Seniors can verify their eligibility for Social Security without a photo ID. Food stamps? Federal regulations say "any documents which reasonably establish the applicant's identity must be accepted, and no requirement for a specific document, such as a birth certificate, may be imposed." Libraries will generally accept a utility bill or something similar to issue a card.
Opening a bank account? Larry Dupuis, a lawyer for the American Civil Liberties Union of Wisconsin Foundation, says he never had to show an ID to open his account, which he did some two decades ago. "It's really a post-9/11 thing," he says, for banks to require one. But many poor people don't have bank accounts.
Those activities, in any event, are not constitutionally guaranteed, which voting is. The government can impose regulations that affect constitutional rights. But it must have a good reason, and the rules can't be an undue burden. States can mandate a 24-hour waiting period for abortions, which the Supreme Court says is a modest restriction justified by "the state's interest in protecting the life of the unborn."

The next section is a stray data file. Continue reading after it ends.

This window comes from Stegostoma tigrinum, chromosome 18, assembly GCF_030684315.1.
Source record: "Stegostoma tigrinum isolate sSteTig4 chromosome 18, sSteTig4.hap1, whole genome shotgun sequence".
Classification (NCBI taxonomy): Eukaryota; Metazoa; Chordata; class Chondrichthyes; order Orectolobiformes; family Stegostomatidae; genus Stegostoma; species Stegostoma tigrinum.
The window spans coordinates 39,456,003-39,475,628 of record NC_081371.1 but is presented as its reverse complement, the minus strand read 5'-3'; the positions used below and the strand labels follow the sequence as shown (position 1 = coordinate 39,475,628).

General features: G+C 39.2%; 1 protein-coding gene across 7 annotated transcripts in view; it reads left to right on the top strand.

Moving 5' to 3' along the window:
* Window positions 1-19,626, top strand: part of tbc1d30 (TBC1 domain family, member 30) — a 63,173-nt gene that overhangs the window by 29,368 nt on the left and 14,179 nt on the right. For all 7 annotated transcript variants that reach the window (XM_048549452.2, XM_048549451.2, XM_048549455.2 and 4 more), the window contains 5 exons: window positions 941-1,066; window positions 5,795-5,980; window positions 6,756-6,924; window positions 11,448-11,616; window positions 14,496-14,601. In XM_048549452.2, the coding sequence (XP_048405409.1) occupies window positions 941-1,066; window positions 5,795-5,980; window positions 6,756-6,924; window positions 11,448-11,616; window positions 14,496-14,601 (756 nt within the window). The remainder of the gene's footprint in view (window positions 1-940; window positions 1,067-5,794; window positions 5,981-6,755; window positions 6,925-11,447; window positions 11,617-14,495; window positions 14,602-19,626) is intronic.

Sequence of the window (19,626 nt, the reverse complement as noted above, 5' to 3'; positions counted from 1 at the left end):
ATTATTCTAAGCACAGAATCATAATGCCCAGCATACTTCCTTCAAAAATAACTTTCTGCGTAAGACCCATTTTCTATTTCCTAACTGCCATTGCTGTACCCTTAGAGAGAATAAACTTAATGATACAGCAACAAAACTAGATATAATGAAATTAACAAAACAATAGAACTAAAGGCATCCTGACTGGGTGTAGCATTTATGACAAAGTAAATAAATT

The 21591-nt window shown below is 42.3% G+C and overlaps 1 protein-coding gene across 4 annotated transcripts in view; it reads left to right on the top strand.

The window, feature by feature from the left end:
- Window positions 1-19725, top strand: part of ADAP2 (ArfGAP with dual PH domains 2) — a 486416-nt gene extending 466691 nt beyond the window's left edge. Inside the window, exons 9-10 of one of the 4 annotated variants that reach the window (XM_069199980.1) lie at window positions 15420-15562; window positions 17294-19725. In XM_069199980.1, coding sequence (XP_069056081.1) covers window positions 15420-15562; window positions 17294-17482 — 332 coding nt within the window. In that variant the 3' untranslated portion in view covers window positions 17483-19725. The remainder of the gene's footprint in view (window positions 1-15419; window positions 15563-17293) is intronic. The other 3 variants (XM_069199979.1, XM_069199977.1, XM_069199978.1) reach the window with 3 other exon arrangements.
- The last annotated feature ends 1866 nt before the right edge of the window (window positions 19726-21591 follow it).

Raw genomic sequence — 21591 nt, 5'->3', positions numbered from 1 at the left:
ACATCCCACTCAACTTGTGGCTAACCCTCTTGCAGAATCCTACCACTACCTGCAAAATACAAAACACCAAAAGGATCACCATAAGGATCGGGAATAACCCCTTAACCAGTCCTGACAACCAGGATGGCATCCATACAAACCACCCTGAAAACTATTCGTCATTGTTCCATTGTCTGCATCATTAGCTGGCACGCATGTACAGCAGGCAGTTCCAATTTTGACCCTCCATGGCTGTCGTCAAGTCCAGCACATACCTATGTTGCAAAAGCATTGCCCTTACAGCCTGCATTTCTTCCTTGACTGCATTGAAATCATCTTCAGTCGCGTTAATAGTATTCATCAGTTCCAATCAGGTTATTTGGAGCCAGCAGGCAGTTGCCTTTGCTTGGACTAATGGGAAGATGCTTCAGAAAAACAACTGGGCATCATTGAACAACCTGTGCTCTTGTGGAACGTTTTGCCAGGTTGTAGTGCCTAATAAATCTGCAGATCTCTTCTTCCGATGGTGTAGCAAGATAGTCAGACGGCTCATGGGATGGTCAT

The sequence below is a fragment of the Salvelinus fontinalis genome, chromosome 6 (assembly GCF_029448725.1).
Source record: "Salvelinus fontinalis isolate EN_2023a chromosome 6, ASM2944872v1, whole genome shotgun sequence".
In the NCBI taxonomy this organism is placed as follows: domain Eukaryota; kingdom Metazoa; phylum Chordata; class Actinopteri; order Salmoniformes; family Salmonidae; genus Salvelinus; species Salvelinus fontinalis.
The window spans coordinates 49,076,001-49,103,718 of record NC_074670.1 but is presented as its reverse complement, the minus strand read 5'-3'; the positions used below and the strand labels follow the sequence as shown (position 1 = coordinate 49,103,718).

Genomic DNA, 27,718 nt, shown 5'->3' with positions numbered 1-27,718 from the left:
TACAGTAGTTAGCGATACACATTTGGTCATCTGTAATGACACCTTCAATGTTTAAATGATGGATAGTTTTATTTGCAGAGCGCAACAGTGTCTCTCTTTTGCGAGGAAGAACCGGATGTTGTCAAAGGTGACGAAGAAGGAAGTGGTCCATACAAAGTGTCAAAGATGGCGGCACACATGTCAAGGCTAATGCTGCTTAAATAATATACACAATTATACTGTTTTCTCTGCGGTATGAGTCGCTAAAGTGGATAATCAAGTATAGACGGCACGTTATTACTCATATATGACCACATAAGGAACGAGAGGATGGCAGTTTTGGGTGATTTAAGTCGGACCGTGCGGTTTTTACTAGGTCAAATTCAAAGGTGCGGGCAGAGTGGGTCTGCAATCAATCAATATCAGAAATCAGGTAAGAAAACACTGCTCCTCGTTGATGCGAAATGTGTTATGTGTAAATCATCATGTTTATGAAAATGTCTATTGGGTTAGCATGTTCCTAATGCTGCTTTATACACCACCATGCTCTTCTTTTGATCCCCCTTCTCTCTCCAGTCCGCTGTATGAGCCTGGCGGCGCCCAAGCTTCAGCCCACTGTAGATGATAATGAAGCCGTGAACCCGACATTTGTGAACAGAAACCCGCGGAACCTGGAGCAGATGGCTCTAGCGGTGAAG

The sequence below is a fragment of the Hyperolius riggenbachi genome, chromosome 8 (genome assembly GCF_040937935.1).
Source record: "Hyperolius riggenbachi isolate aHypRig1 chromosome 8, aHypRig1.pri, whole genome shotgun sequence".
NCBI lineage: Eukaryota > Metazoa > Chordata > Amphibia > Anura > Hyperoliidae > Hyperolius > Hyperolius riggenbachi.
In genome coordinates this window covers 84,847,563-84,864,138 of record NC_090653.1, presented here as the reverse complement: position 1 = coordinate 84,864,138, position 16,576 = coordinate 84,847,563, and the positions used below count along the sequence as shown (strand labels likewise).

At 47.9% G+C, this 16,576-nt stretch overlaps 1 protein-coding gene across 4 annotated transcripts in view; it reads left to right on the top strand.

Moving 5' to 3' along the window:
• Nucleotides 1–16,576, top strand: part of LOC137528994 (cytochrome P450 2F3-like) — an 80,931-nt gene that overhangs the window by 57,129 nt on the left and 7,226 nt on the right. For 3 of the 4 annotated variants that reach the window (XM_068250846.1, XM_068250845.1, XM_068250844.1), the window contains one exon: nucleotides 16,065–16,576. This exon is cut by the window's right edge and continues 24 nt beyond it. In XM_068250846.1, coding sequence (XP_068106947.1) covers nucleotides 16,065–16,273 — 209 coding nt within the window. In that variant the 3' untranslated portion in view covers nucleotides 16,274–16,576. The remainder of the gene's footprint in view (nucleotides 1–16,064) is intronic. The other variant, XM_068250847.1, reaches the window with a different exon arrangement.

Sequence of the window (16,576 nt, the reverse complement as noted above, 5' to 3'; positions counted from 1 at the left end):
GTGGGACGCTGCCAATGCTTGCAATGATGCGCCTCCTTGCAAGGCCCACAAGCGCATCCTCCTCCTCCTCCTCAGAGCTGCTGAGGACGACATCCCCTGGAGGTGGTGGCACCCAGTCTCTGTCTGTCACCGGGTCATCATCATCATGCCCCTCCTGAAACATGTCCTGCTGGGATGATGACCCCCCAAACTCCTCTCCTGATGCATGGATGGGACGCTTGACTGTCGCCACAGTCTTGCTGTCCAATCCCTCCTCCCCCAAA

Under federal law, you may buy a gun from a private seller without an ID. Licensed dealers must see photo identification, despite the Second Amendment. That's not hard to justify because if a person forbidden to own firearms acquires one -- say a convicted felon -- the outcome may be fatal.
If a person forbidden to vote manages to cast a ballot by pretending to be someone else, by contrast, the election result will almost never be affected. Besides, the sort of fraud that an ID would prevent is exceedingly rare. The court in Wisconsin found the requirement would block vastly more legal voters than fraudulent ones.
States have long had procedures that discourage fraud by impersonation without blocking legitimate voters from the polls. The stricter new requirements may sound reasonable, but they're not reasonable for everyone -- or reasonable for democracy.